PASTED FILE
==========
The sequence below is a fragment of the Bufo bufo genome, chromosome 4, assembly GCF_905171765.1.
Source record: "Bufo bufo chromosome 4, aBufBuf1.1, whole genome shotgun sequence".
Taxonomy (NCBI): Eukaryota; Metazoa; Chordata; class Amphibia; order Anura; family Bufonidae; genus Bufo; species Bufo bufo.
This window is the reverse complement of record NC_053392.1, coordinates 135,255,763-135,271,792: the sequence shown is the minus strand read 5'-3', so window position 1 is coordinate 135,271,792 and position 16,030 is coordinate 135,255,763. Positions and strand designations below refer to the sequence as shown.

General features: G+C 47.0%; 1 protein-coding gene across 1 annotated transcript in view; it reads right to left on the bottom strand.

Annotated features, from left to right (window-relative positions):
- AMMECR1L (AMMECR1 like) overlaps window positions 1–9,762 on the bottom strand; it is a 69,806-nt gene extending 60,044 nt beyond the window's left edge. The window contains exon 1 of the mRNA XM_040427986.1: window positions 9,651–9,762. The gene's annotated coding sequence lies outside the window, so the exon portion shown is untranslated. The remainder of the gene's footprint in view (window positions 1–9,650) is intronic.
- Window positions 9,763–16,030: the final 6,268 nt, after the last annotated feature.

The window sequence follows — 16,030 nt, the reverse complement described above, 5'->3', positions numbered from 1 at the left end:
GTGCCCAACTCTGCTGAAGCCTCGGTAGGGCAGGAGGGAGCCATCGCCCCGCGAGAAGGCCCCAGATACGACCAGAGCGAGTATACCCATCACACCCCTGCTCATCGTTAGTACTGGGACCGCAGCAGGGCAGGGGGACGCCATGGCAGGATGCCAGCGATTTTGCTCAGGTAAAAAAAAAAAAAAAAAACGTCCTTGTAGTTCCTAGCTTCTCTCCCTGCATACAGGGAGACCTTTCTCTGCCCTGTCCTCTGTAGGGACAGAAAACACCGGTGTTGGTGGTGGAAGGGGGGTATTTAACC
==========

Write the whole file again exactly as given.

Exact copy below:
The sequence below is a fragment of the Bufo bufo genome, chromosome 4, assembly GCF_905171765.1.
Source record: "Bufo bufo chromosome 4, aBufBuf1.1, whole genome shotgun sequence".
Taxonomy (NCBI): Eukaryota; Metazoa; Chordata; class Amphibia; order Anura; family Bufonidae; genus Bufo; species Bufo bufo.
This window is the reverse complement of record NC_053392.1, coordinates 135,255,763-135,271,792: the sequence shown is the minus strand read 5'-3', so window position 1 is coordinate 135,271,792 and position 16,030 is coordinate 135,255,763. Positions and strand designations below refer to the sequence as shown.

General features: G+C 47.0%; 1 protein-coding gene across 1 annotated transcript in view; it reads right to left on the bottom strand.

Annotated features, from left to right (window-relative positions):
- AMMECR1L (AMMECR1 like) overlaps window positions 1–9,762 on the bottom strand; it is a 69,806-nt gene extending 60,044 nt beyond the window's left edge. The window contains exon 1 of the mRNA XM_040427986.1: window positions 9,651–9,762. The gene's annotated coding sequence lies outside the window, so the exon portion shown is untranslated. The remainder of the gene's footprint in view (window positions 1–9,650) is intronic.
- Window positions 9,763–16,030: the final 6,268 nt, after the last annotated feature.

The window sequence follows — 16,030 nt, the reverse complement described above, 5'->3', positions numbered from 1 at the left end:
GTGCCCAACTCTGCTGAAGCCTCGGTAGGGCAGGAGGGAGCCATCGCCCCGCGAGAAGGCCCCAGATACGACCAGAGCGAGTATACCCATCACACCCCTGCTCATCGTTAGTACTGGGACCGCAGCAGGGCAGGGGGACGCCATGGCAGGATGCCAGCGATTTTGCTCAGGTAAAAAAAAAAAAAAAAAACGTCCTTGTAGTTCCTAGCTTCTCTCCCTGCATACAGGGAGACCTTTCTCTGCCCTGTCCTCTGTAGGGACAGAAAACACCGGTGTTGGTGGTGGAAGGGGGGTATTTAACC